How to get a really low mortgage rate? Assume the seller’s mortgage, and have a pile of cash

There is a way to get a much lower mortgage rate from the past, but it’s complicated, not common and requires what could easily be a six-figure equivalent of a down payment.

Assumable mortgages are those that lenders will allow sellers to sign over to buyers, with the existing interest rate and existing remaining balance. Assuming the seller’s existing loan rate would almost certainly mean a much lower rate, depending on when they bought, and it gets the buyer around today’s much higher prevailing rates.

Assumable mortgages are allowed in only certain circumstances, and not those loans that are conventional financing. Assumable mortgages can apply to VA, FHA and USDA loans.

If a buyer finds a seller able and willing to sign over their existing mortgage, the buyer pays the selling price, which would most certainly be higher than the seller’s remaining mortgage balance.

“The buyer has to bring cash to the table to cover that seller’s equity. The hurdle to getting into a situation like that is quite high, because the buyer is going to have to bring enough money to the table to pay out the seller’s equity,” said Lisa Sturtevant, chief economist at listing service Bright MLS.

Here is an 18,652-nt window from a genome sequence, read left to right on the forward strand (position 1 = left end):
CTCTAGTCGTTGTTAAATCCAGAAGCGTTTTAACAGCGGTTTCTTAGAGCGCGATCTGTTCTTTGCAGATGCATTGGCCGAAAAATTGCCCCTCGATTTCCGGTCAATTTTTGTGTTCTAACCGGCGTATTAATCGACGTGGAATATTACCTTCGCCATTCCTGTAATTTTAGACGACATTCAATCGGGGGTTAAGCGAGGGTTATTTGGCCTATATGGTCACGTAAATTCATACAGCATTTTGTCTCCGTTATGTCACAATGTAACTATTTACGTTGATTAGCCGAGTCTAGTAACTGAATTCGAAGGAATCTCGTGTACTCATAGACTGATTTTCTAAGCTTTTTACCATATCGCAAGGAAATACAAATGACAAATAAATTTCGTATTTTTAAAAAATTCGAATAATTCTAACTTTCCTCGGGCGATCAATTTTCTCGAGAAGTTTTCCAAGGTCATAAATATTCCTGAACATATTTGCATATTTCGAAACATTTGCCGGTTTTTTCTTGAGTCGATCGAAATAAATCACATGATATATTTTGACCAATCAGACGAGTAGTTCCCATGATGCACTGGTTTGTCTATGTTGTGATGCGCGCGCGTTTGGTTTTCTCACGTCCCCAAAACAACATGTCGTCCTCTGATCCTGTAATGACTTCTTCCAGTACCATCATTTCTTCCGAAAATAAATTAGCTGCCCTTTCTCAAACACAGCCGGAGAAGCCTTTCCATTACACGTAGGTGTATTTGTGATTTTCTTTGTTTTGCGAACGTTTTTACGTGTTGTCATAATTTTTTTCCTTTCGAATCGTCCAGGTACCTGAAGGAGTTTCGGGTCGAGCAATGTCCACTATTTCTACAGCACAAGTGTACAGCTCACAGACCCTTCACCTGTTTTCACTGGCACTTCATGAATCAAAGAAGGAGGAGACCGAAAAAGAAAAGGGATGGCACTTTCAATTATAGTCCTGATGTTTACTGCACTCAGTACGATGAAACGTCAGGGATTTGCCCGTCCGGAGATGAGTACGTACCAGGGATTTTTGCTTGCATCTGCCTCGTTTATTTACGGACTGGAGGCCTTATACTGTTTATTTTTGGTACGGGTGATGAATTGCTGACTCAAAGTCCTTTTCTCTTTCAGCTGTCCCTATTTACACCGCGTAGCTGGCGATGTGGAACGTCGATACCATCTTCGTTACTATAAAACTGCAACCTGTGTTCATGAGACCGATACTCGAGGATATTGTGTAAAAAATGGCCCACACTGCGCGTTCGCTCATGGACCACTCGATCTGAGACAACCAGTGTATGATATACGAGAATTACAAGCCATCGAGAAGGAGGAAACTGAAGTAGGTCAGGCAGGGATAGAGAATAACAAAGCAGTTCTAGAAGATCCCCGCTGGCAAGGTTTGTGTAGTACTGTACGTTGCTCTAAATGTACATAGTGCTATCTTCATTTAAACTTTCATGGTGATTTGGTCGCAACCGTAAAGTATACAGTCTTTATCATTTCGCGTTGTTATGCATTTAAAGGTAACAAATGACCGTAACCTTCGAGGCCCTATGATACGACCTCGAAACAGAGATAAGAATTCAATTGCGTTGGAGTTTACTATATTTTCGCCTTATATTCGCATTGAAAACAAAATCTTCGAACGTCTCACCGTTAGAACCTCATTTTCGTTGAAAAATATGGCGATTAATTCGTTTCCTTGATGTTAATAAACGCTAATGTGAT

An option may be the buyer taking out a second mortgage to cover the difference, but an assumable mortgage is not the panacea it may sound like, and does nothing to help cash-strapped first-time buyers get into the housing market.

There is no motivation right now for a seller to enter into an assumable mortgage agreement.

“A seller might do that if they were having trouble selling the home, if the market was really difficult or there weren’t enough buyers out there,” Sturtevant said. “That’s just not the market we find ourselves in right now. Sellers still generally have the upper hand.”

According to Bankrate, there are advantages for buyers beyond a lower mortgage rate. Closing costs may be lower. There is no need for an appraisal, and the buyer does not have to mortgage shop. But the buyer is limited to the current lender, and the buyer still has to apply and be approved for the loan.

Jeff Clabaugh

Jeff Clabaugh has spent 20 years covering the Washington region's economy and financial markets for WTOP as part of a partnership with the Washington Business Journal, and officially joined the WTOP newsroom staff in January 2016.

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